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Indirect Measures

Indirect Measures of student learning assess opinions or thoughts about student knowledge, skills, attitudes, learning experiences, and perceptions.

Examples of indirect measures are: student surveys about instruction; focus groups; alumni surveys; employer surveys.

Indirect measures can help explain results obtained from a direct assessment, as well as give insights on how students perceive aspects of our programs. At times, indirect measures may be entirely sufficient for measuring some program outcomes. Indirect measures include surveys, focus groups, and other activities that gather impressions or opinions about the program and/or its learning outcomes.

Types of indirect measures

  1. Student Surveying or Exit Interviewing
  2. Alumni Surveying
  3. Employer Surveying
  4. External Reviewers
  5. Curriculum and Syllabus Analysis

Indirect measures: Making them effective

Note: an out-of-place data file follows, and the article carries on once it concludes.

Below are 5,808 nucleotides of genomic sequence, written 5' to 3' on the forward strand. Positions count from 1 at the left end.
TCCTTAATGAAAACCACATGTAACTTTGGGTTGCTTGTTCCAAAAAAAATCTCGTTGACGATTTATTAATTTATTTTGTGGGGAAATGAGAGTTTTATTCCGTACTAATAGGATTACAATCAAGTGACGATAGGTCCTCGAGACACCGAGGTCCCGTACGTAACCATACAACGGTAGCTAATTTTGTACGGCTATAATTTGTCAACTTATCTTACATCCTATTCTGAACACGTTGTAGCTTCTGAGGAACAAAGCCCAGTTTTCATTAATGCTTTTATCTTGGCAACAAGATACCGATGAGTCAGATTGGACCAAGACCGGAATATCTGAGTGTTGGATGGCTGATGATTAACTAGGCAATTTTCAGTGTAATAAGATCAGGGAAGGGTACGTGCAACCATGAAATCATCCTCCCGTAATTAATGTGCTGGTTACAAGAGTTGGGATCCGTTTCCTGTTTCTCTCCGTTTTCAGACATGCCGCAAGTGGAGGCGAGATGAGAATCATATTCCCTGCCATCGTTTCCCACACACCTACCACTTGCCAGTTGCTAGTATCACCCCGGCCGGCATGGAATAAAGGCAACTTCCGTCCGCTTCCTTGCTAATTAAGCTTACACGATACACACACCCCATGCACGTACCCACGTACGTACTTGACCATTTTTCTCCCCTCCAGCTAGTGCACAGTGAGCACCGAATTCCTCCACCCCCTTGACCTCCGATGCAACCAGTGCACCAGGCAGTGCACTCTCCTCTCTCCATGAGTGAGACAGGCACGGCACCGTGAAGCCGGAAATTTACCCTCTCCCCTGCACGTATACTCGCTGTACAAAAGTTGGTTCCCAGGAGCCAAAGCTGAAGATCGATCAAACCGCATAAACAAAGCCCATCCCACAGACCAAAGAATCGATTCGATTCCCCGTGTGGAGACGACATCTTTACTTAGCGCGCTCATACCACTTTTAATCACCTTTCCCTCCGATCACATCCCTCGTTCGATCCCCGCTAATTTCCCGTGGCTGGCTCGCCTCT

1. Consider whether you have existing measures that can be used as indirect measures of a SLO. This might include exit or senior surveys, alumni surveys, end-of-quarter evaluations that include items about perceptions of student learning of specific SLOs, or possibly, surveys given at the university level such as NSSE (the National Survey of Student Engagement). Given your SLO, can you base your assessment entirely on these indirect measures or can they be used to supplement a direct assessment of student learning?
  2. If you need to develop new measures, consider the merits of surveys (online or paper), focus groups, or interviews. Which approach will provide the most meaningful and manageable results?
  3. Can the same indirect measure provide information on more than one SLO?
  4. In addition to indirect measures for students, can this approach be used productively with faculty? Are there other materials (e.g., syllabi) that can provide indirect support for questions the program wishes to answer? For example, if the program is assessing students' written and/or oral communication, will an analysis of syllabi help inform the assessment by showing what faculty are asking students to do?
  5. Will the type of evidence gathered help the program understand what it can do to improve?